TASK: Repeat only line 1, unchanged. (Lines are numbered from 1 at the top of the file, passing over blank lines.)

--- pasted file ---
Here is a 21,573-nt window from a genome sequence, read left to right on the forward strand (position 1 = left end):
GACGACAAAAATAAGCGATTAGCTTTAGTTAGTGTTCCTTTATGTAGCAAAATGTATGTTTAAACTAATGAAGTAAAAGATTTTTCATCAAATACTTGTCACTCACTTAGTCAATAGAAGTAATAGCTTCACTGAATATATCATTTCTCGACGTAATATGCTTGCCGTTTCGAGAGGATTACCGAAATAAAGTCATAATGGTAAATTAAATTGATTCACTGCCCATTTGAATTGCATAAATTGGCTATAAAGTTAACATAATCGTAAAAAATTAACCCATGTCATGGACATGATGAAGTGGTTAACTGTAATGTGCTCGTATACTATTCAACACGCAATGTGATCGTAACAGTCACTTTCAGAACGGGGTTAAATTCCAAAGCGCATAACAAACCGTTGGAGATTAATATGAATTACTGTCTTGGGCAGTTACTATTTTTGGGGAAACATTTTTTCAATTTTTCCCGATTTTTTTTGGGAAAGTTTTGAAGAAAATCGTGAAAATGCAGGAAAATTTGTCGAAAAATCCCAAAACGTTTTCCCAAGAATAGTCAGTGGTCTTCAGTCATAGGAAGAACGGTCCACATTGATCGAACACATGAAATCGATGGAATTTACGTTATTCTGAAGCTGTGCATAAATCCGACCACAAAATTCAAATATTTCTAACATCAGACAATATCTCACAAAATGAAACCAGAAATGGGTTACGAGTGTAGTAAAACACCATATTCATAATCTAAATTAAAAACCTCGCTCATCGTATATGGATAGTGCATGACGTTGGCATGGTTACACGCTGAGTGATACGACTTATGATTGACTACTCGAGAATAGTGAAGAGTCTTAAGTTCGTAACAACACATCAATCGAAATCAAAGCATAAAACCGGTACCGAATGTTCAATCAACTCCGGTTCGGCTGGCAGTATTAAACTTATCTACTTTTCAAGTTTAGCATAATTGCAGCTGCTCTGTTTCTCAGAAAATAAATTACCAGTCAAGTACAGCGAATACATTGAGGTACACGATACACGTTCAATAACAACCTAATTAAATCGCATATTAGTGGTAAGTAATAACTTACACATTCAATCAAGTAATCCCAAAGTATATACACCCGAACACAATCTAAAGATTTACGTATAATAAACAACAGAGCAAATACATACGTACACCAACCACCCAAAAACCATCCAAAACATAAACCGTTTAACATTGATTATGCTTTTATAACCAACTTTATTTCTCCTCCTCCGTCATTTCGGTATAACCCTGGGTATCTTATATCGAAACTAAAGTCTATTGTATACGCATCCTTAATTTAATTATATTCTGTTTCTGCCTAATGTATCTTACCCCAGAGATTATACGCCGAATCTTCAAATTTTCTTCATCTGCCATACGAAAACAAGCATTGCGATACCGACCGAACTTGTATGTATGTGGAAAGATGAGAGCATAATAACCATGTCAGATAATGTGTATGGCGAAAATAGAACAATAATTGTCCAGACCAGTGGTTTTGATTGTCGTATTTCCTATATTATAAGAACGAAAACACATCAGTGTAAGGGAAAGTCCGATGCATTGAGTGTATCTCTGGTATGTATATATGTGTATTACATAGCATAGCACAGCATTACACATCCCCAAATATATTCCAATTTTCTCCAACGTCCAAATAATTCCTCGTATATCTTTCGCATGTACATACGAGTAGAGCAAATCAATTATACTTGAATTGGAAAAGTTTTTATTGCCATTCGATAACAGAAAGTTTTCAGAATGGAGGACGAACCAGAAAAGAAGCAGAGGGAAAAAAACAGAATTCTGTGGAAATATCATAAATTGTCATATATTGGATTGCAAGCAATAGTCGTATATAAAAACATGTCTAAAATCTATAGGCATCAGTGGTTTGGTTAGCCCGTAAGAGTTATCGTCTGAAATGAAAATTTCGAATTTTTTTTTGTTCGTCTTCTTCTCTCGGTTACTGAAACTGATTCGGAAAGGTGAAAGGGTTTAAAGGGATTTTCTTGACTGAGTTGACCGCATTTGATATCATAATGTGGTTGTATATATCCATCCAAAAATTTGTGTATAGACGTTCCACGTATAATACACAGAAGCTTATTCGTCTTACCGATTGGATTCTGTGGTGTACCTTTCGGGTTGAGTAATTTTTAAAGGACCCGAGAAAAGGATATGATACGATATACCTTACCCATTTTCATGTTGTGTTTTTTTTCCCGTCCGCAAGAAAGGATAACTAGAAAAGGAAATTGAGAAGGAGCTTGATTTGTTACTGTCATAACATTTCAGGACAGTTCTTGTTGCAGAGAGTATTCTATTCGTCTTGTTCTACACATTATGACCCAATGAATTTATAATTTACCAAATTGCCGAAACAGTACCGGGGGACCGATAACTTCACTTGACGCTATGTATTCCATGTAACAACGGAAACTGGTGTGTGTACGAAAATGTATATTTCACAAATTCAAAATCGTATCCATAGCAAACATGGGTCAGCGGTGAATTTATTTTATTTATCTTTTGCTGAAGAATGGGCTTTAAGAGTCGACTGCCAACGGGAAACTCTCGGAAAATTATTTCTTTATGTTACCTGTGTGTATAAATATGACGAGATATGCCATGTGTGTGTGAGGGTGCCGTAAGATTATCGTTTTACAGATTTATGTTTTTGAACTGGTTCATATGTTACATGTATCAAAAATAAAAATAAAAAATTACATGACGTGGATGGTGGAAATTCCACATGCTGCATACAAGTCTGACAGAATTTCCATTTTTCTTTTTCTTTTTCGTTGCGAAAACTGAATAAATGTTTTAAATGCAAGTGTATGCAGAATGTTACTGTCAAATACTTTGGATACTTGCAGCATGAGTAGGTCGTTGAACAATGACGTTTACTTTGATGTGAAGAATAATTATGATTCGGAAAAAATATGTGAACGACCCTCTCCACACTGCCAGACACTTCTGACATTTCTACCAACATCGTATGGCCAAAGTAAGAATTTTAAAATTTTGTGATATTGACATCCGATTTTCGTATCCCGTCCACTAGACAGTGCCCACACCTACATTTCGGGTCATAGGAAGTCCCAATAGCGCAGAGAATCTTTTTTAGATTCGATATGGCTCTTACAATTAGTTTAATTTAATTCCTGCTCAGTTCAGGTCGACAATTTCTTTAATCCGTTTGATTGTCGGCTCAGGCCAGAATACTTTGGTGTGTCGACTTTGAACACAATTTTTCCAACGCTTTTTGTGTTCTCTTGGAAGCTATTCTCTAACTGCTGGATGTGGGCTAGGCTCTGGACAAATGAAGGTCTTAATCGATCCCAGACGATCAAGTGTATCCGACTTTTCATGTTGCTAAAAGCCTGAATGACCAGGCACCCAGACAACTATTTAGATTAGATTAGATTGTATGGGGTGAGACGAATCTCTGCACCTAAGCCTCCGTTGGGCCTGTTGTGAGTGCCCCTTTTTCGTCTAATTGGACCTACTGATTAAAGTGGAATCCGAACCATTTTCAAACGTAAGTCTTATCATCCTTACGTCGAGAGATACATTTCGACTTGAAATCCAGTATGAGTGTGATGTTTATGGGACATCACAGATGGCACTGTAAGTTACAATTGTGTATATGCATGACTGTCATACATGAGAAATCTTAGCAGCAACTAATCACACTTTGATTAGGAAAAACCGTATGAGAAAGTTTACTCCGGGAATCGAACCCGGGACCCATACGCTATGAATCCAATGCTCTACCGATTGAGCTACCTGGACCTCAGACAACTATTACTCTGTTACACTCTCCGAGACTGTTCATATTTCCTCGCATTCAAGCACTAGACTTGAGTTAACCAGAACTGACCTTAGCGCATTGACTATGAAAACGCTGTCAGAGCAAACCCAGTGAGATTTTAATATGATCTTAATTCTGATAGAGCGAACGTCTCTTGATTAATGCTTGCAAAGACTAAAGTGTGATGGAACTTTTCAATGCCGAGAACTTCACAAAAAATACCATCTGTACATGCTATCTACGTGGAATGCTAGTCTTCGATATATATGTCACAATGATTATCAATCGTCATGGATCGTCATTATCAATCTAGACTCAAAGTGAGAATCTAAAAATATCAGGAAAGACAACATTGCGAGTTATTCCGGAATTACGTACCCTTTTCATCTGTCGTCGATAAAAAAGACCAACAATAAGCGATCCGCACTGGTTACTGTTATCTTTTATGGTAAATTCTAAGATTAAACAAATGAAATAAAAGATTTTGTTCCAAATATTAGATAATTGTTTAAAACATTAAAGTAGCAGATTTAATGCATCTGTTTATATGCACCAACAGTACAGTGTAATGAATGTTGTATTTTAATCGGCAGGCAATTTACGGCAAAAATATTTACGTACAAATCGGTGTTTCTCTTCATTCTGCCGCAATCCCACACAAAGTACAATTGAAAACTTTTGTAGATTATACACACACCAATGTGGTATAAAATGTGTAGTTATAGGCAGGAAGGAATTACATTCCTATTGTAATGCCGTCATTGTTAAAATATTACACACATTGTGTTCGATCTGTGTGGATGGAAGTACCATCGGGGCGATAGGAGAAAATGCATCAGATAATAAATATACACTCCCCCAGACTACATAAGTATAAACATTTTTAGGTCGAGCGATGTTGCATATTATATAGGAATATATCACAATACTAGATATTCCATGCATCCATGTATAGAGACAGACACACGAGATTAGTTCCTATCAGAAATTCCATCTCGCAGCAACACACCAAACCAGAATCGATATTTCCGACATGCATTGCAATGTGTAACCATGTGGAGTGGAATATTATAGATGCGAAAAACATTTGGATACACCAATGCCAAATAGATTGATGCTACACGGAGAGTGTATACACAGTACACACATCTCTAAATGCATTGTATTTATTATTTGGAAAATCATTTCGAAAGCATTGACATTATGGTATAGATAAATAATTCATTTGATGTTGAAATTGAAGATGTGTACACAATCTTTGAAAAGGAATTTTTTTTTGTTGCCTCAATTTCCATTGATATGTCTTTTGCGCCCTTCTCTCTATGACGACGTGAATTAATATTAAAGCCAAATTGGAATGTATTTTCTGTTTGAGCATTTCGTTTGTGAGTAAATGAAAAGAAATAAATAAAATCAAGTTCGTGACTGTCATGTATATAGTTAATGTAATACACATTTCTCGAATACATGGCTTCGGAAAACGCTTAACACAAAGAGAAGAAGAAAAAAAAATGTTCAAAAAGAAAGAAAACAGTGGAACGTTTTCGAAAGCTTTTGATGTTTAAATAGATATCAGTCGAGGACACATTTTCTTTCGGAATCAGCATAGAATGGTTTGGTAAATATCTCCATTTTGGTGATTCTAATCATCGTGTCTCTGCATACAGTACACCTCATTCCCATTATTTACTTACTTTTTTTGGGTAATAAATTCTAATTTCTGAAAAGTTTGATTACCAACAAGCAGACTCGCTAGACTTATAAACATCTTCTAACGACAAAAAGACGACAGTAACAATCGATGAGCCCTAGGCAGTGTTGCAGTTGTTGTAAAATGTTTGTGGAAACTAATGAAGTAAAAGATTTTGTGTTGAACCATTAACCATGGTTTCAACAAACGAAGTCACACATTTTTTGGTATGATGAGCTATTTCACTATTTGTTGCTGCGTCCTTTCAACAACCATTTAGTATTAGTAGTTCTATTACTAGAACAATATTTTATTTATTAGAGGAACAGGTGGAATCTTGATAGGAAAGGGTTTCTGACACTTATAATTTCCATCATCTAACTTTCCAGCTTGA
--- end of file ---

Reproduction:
Here is a 21,573-nt window from a genome sequence, read left to right on the forward strand (position 1 = left end):